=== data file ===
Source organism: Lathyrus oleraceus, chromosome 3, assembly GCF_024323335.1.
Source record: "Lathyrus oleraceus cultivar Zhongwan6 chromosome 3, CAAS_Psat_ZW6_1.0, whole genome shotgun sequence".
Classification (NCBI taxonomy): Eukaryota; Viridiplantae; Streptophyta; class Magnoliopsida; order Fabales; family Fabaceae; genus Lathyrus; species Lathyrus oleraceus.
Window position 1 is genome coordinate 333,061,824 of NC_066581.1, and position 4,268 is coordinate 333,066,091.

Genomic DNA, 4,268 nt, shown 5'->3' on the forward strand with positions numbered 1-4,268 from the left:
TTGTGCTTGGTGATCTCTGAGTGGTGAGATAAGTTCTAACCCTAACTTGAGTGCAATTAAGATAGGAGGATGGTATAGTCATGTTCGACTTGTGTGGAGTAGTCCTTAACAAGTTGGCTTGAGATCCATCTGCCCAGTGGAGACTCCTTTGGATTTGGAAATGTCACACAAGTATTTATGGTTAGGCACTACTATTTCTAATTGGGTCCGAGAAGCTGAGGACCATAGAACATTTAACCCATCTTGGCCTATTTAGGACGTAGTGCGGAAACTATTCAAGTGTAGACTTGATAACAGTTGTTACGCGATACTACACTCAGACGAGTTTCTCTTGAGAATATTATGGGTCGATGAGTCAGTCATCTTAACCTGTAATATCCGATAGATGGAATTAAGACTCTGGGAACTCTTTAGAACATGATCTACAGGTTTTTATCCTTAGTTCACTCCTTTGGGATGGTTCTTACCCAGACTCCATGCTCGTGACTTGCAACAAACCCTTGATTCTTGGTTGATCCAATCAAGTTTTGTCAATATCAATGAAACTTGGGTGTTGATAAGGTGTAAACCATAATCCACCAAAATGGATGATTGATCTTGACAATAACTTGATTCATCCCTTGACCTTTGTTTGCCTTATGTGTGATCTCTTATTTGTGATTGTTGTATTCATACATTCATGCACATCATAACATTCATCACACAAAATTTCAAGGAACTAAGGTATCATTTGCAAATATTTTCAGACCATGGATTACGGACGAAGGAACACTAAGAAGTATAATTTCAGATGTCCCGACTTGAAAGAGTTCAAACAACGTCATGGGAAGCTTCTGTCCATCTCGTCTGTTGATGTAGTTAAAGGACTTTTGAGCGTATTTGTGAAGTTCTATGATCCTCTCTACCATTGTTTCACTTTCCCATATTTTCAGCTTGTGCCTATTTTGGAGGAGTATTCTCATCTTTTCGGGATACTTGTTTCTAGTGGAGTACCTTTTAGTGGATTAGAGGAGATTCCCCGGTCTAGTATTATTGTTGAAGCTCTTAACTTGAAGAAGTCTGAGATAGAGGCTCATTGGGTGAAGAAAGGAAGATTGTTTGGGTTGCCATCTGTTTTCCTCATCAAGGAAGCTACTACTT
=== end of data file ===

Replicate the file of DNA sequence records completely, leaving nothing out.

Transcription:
Source organism: Lathyrus oleraceus, chromosome 3, assembly GCF_024323335.1.
Source record: "Lathyrus oleraceus cultivar Zhongwan6 chromosome 3, CAAS_Psat_ZW6_1.0, whole genome shotgun sequence".
Classification (NCBI taxonomy): Eukaryota; Viridiplantae; Streptophyta; class Magnoliopsida; order Fabales; family Fabaceae; genus Lathyrus; species Lathyrus oleraceus.
Window position 1 is genome coordinate 333,061,824 of NC_066581.1, and position 4,268 is coordinate 333,066,091.

Genomic DNA, 4,268 nt, shown 5'->3' on the forward strand with positions numbered 1-4,268 from the left:
TTGTGCTTGGTGATCTCTGAGTGGTGAGATAAGTTCTAACCCTAACTTGAGTGCAATTAAGATAGGAGGATGGTATAGTCATGTTCGACTTGTGTGGAGTAGTCCTTAACAAGTTGGCTTGAGATCCATCTGCCCAGTGGAGACTCCTTTGGATTTGGAAATGTCACACAAGTATTTATGGTTAGGCACTACTATTTCTAATTGGGTCCGAGAAGCTGAGGACCATAGAACATTTAACCCATCTTGGCCTATTTAGGACGTAGTGCGGAAACTATTCAAGTGTAGACTTGATAACAGTTGTTACGCGATACTACACTCAGACGAGTTTCTCTTGAGAATATTATGGGTCGATGAGTCAGTCATCTTAACCTGTAATATCCGATAGATGGAATTAAGACTCTGGGAACTCTTTAGAACATGATCTACAGGTTTTTATCCTTAGTTCACTCCTTTGGGATGGTTCTTACCCAGACTCCATGCTCGTGACTTGCAACAAACCCTTGATTCTTGGTTGATCCAATCAAGTTTTGTCAATATCAATGAAACTTGGGTGTTGATAAGGTGTAAACCATAATCCACCAAAATGGATGATTGATCTTGACAATAACTTGATTCATCCCTTGACCTTTGTTTGCCTTATGTGTGATCTCTTATTTGTGATTGTTGTATTCATACATTCATGCACATCATAACATTCATCACACAAAATTTCAAGGAACTAAGGTATCATTTGCAAATATTTTCAGACCATGGATTACGGACGAAGGAACACTAAGAAGTATAATTTCAGATGTCCCGACTTGAAAGAGTTCAAACAACGTCATGGGAAGCTTCTGTCCATCTCGTCTGTTGATGTAGTTAAAGGACTTTTGAGCGTATTTGTGAAGTTCTATGATCCTCTCTACCATTGTTTCACTTTCCCATATTTTCAGCTTGTGCCTATTTTGGAGGAGTATTCTCATCTTTTCGGGATACTTGTTTCTAGTGGAGTACCTTTTAGTGGATTAGAGGAGATTCCCCGGTCTAGTATTATTGTTGAAGCTCTTAACTTGAAGAAGTCTGAGATAGAGGCTCATTGGGTGAAGAAAGGAAGATTGTTTGGGTTGCCATCTGTTTTCCTCATCAAGGAAGCTACTACTT